As good as the starters are, this may also be the deepest team in the WNBA. Reserve forward Plenette Pierson was named the league's Sixth Woman of the Year (11.6 ppg, 5.9 rpg) and both starting center Kara Braxton and 6-8 reserve center Katie Feenstra pose matchup problems for the opposition whenever they are in the game. Shannon Johnson and Elaine Powell have a great deal of WNBA experience to spell the guards.

Meanwhile, the Mercury come into the Finals as the "inexperienced" team. Phoenix had not won a playoff series since 1998 before their two playoff series sweeps. But with the amount of talent that they have amassed over the past few seasons, it was only a matter of time before the Mercury rose to the top. With three All-Stars who finished in the top 10 in scoring (something never done before in the history of the WNBA), the Phoenix Mercury averaged a WNBA record 88.8 points per game. They scored 101 and 95 points in the two first-round games and are capable of scoring 100 points on any given night, outrunning and outscoring their opponents on a regular basis.

Guard Diana Taurasi led the WNBA in scoring last season and came on strong to finish third in 2007. She scored more than 20 points in 14 games, though she was not relied upon to score as much as last year. That's because teammates Cappie Pondexter, Penny Taylor and Tangela Smith all also averaged in double figures. Having them all together in the lineup for the entire season was the key to the team's success. The Mercury were able to stay healthy and kept their regular starting lineup intact all season long. Pondexter is the leading scorer in the postseason with 26.2 ppg.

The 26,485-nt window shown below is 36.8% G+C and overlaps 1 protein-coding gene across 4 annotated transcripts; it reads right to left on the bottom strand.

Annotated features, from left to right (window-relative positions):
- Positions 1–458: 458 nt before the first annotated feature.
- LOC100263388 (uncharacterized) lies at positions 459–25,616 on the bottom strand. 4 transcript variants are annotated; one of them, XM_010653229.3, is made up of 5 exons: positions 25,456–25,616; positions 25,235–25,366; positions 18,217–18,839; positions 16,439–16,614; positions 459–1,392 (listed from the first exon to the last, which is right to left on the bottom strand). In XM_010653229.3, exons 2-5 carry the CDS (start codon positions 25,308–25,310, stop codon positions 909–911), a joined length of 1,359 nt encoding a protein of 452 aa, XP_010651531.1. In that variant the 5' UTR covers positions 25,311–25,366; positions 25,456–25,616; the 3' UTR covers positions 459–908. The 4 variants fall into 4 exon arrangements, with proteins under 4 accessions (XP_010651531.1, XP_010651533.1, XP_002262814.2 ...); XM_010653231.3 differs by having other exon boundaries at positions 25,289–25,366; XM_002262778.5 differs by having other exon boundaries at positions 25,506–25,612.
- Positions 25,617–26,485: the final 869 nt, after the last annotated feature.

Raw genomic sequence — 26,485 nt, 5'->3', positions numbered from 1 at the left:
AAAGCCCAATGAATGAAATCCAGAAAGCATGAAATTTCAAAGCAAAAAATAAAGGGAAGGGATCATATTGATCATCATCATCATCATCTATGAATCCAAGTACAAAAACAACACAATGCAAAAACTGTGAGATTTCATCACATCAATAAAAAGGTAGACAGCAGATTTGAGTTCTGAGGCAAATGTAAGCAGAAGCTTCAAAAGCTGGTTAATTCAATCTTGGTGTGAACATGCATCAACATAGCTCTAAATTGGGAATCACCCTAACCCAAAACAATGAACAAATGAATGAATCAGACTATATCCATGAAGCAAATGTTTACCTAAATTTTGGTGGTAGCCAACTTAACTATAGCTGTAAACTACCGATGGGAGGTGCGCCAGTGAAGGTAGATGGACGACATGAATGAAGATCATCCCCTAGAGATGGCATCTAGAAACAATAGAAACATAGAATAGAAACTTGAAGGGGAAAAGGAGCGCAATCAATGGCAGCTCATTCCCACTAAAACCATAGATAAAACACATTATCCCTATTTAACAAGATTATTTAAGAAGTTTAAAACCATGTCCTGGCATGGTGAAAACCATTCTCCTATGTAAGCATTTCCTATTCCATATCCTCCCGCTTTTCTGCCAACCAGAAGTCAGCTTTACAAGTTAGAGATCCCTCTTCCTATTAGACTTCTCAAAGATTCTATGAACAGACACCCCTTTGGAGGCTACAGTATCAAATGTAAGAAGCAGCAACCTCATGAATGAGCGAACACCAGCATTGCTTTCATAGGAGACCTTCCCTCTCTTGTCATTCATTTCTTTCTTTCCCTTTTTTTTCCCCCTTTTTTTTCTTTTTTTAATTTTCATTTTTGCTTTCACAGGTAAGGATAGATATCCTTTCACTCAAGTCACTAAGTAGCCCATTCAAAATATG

The continued development of Taylor is one of the primary reasons this team was able to take it to the next level. Taylor missed much of last season, yet was the MVP of the World Championships and is one of the most underrated players in the WNBA. She finished the 2007 regular season with career-best averages in scoring and rebounding (17.9 ppg, 6.4 rpg). The draft-day trade that brought Smith to Phoenix in exchange for the first overall pick has been paying big dividends for the Mercury. The 10-year veteran had another fine season, averaging 12.6 ppg, leading the team in rebounds and playing the most minutes of any player on her team. Point guard Kelly Miller was the only starter not to average double figures in scoring (she narrowly missed out), but she helps keep things organized, distributes the ball and was among the league leaders in assists. Off the bench, Kelly Mazzante is capable of knocking down shots and Kelly Schumacher gives the team another big body to rebound and start the breaks.